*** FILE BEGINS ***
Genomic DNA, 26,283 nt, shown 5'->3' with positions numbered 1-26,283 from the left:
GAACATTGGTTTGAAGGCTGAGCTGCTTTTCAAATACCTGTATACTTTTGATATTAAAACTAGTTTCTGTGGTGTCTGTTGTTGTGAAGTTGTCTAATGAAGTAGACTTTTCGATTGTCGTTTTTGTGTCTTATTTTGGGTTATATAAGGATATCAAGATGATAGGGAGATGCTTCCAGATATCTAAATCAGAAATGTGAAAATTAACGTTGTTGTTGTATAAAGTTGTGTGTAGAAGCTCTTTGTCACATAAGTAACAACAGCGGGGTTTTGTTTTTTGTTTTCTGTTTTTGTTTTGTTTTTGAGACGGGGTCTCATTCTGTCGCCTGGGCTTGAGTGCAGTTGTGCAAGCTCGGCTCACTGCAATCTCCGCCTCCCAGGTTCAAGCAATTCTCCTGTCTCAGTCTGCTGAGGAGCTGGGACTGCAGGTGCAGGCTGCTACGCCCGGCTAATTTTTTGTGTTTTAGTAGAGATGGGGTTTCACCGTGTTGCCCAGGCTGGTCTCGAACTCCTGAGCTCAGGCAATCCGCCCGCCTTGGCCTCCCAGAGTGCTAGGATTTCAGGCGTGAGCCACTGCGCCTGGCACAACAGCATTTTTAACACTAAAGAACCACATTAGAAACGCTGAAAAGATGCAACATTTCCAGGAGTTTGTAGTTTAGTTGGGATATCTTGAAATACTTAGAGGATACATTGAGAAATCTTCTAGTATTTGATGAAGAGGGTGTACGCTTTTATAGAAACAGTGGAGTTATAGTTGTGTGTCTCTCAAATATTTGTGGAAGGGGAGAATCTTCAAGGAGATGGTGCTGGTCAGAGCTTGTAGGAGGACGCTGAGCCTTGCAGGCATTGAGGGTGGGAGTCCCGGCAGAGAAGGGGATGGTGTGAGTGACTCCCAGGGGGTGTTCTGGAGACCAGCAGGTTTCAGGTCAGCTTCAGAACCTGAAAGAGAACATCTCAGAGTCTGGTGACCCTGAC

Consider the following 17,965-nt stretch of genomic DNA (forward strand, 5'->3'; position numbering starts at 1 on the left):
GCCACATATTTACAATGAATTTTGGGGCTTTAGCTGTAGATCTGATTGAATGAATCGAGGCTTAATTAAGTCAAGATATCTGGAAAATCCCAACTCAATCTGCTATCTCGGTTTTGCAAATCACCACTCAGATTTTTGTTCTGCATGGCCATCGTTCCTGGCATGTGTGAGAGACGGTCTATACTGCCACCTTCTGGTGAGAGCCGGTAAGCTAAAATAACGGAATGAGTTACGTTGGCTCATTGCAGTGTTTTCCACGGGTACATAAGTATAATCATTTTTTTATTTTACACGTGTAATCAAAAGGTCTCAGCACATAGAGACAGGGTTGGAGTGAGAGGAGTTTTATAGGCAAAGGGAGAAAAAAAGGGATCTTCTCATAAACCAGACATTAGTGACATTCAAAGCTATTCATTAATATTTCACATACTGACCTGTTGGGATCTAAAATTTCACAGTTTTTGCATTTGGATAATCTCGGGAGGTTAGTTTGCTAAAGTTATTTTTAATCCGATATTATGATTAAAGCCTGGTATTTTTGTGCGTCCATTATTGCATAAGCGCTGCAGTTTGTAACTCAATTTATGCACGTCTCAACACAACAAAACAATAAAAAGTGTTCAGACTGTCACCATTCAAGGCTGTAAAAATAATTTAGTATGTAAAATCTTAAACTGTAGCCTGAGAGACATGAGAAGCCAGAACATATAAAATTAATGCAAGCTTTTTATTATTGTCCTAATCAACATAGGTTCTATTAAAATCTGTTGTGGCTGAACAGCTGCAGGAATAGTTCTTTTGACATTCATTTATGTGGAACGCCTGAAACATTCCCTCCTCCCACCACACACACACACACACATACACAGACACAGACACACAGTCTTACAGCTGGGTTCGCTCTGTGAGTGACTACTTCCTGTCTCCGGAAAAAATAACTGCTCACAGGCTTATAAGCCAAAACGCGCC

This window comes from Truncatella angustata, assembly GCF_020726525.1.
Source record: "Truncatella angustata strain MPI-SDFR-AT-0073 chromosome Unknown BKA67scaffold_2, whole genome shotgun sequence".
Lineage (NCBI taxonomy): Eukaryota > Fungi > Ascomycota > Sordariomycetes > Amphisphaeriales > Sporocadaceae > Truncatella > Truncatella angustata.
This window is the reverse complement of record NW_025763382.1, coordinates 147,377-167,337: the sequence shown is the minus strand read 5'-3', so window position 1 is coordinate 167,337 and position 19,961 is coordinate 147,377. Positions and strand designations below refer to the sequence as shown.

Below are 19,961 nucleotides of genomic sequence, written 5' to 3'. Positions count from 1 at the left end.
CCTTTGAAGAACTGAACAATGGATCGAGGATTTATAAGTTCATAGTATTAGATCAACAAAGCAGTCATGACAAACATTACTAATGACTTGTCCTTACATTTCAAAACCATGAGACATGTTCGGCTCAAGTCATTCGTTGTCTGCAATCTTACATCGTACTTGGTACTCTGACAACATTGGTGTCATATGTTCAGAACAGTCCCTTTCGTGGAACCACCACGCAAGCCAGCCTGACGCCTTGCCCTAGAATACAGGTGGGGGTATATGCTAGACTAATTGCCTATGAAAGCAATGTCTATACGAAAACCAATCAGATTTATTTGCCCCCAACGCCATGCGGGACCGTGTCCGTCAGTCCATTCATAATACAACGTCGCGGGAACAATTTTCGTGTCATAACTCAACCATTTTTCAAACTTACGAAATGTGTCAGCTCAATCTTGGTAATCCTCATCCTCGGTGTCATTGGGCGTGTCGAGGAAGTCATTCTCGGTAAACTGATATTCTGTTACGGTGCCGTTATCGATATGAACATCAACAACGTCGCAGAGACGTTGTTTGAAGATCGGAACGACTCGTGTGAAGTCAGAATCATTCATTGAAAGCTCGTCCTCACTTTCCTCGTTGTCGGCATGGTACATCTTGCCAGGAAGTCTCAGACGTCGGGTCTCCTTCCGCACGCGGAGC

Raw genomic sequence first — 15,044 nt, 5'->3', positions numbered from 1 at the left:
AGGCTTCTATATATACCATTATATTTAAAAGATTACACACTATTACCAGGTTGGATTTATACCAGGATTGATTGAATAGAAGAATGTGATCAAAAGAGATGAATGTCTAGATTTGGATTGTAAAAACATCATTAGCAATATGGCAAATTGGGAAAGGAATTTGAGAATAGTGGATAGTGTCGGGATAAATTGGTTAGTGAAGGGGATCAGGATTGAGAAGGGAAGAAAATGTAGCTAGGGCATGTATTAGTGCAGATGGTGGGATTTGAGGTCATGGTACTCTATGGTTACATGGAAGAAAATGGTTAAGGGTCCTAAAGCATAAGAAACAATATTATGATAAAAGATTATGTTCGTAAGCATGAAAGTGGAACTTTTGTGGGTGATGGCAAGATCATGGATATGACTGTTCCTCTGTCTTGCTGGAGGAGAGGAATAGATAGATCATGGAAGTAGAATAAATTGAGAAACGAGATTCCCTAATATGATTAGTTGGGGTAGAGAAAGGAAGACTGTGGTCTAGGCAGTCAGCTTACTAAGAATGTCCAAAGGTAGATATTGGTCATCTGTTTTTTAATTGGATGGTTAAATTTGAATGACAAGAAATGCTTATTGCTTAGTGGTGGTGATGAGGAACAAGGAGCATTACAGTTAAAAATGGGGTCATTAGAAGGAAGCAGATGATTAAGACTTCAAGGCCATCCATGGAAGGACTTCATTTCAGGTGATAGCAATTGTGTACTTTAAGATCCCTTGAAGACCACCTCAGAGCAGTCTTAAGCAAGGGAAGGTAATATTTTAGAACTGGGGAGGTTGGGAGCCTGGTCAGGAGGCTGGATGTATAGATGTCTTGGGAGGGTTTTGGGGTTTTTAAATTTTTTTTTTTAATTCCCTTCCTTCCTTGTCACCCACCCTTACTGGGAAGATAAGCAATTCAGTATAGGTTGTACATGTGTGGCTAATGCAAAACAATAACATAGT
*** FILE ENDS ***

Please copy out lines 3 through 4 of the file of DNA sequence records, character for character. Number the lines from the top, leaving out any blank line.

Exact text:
Consider the following 17,965-nt stretch of genomic DNA (forward strand, 5'->3'; position numbering starts at 1 on the left):
GCCACATATTTACAATGAATTTTGGGGCTTTAGCTGTAGATCTGATTGAATGAATCGAGGCTTAATTAAGTCAAGATATCTGGAAAATCCCAACTCAATCTGCTATCTCGGTTTTGCAAATCACCACTCAGATTTTTGTTCTGCATGGCCATCGTTCCTGGCATGTGTGAGAGACGGTCTATACTGCCACCTTCTGGTGAGAGCCGGTAAGCTAAAATAACGGAATGAGTTACGTTGGCTCATTGCAGTGTTTTCCACGGGTACATAAGTATAATCATTTTTTTATTTTACACGTGTAATCAAAAGGTCTCAGCACATAGAGACAGGGTTGGAGTGAGAGGAGTTTTATAGGCAAAGGGAGAAAAAAAGGGATCTTCTCATAAACCAGACATTAGTGACATTCAAAGCTATTCATTAATATTTCACATACTGACCTGTTGGGATCTAAAATTTCACAGTTTTTGCATTTGGATAATCTCGGGAGGTTAGTTTGCTAAAGTTATTTTTAATCCGATATTATGATTAAAGCCTGGTATTTTTGTGCGTCCATTATTGCATAAGCGCTGCAGTTTGTAACTCAATTTATGCACGTCTCAACACAACAAAACAATAAAAAGTGTTCAGACTGTCACCATTCAAGGCTGTAAAAATAATTTAGTATGTAAAATCTTAAACTGTAGCCTGAGAGACATGAGAAGCCAGAACATATAAAATTAATGCAAGCTTTTTATTATTGTCCTAATCAACATAGGTTCTATTAAAATCTGTTGTGGCTGAACAGCTGCAGGAATAGTTCTTTTGACATTCATTTATGTGGAACGCCTGAAACATTCCCTCCTCCCACCACACACACACACACACATACACAGACACAGACACACAGTCTTACAGCTGGGTTCGCTCTGTGAGTGACTACTTCCTGTCTCCGGAAAAAATAACTGCTCACAGGCTTATAAGCCAAAACGCGCC